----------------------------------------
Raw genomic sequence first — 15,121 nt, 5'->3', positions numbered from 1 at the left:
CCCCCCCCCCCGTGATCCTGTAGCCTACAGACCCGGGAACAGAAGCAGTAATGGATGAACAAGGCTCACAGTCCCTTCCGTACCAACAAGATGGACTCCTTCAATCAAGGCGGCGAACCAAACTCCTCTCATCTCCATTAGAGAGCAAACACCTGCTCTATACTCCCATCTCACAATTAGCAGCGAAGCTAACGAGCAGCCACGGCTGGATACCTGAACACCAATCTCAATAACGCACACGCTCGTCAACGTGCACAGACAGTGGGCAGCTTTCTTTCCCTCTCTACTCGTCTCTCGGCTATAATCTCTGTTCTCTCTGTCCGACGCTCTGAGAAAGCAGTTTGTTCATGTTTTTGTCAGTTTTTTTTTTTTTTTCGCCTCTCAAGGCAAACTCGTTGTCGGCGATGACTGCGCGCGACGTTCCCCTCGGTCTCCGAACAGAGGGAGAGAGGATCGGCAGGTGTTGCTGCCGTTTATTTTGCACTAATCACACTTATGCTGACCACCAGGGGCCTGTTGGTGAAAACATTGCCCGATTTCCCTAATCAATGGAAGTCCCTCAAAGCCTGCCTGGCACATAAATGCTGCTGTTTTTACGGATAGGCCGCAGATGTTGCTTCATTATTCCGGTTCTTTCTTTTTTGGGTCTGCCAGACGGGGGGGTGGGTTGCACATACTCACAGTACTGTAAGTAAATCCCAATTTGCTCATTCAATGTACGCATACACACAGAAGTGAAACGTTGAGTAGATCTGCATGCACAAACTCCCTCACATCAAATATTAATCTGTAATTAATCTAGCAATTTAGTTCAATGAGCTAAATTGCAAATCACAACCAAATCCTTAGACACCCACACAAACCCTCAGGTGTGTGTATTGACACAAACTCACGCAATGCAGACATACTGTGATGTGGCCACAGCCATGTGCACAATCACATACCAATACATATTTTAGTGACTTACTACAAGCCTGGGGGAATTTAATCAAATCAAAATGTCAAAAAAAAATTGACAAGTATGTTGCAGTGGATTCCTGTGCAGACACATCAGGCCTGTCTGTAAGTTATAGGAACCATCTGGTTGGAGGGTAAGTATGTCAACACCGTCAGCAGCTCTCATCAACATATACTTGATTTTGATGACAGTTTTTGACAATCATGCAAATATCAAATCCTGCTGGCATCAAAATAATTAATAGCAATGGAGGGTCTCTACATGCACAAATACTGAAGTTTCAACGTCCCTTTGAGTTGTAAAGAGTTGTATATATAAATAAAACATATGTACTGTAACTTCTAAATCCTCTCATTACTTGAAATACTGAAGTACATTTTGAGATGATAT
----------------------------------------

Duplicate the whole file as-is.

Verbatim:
Raw genomic sequence first — 15,121 nt, 5'->3', positions numbered from 1 at the left:
CCCCCCCCCCCGTGATCCTGTAGCCTACAGACCCGGGAACAGAAGCAGTAATGGATGAACAAGGCTCACAGTCCCTTCCGTACCAACAAGATGGACTCCTTCAATCAAGGCGGCGAACCAAACTCCTCTCATCTCCATTAGAGAGCAAACACCTGCTCTATACTCCCATCTCACAATTAGCAGCGAAGCTAACGAGCAGCCACGGCTGGATACCTGAACACCAATCTCAATAACGCACACGCTCGTCAACGTGCACAGACAGTGGGCAGCTTTCTTTCCCTCTCTACTCGTCTCTCGGCTATAATCTCTGTTCTCTCTGTCCGACGCTCTGAGAAAGCAGTTTGTTCATGTTTTTGTCAGTTTTTTTTTTTTTTTCGCCTCTCAAGGCAAACTCGTTGTCGGCGATGACTGCGCGCGACGTTCCCCTCGGTCTCCGAACAGAGGGAGAGAGGATCGGCAGGTGTTGCTGCCGTTTATTTTGCACTAATCACACTTATGCTGACCACCAGGGGCCTGTTGGTGAAAACATTGCCCGATTTCCCTAATCAATGGAAGTCCCTCAAAGCCTGCCTGGCACATAAATGCTGCTGTTTTTACGGATAGGCCGCAGATGTTGCTTCATTATTCCGGTTCTTTCTTTTTTGGGTCTGCCAGACGGGGGGGTGGGTTGCACATACTCACAGTACTGTAAGTAAATCCCAATTTGCTCATTCAATGTACGCATACACACAGAAGTGAAACGTTGAGTAGATCTGCATGCACAAACTCCCTCACATCAAATATTAATCTGTAATTAATCTAGCAATTTAGTTCAATGAGCTAAATTGCAAATCACAACCAAATCCTTAGACACCCACACAAACCCTCAGGTGTGTGTATTGACACAAACTCACGCAATGCAGACATACTGTGATGTGGCCACAGCCATGTGCACAATCACATACCAATACATATTTTAGTGACTTACTACAAGCCTGGGGGAATTTAATCAAATCAAAATGTCAAAAAAAAATTGACAAGTATGTTGCAGTGGATTCCTGTGCAGACACATCAGGCCTGTCTGTAAGTTATAGGAACCATCTGGTTGGAGGGTAAGTATGTCAACACCGTCAGCAGCTCTCATCAACATATACTTGATTTTGATGACAGTTTTTGACAATCATGCAAATATCAAATCCTGCTGGCATCAAAATAATTAATAGCAATGGAGGGTCTCTACATGCACAAATACTGAAGTTTCAACGTCCCTTTGAGTTGTAAAGAGTTGTATATATAAATAAAACATATGTACTGTAACTTCTAAATCCTCTCATTACTTGAAATACTGAAGTACATTTTGAGATGATAT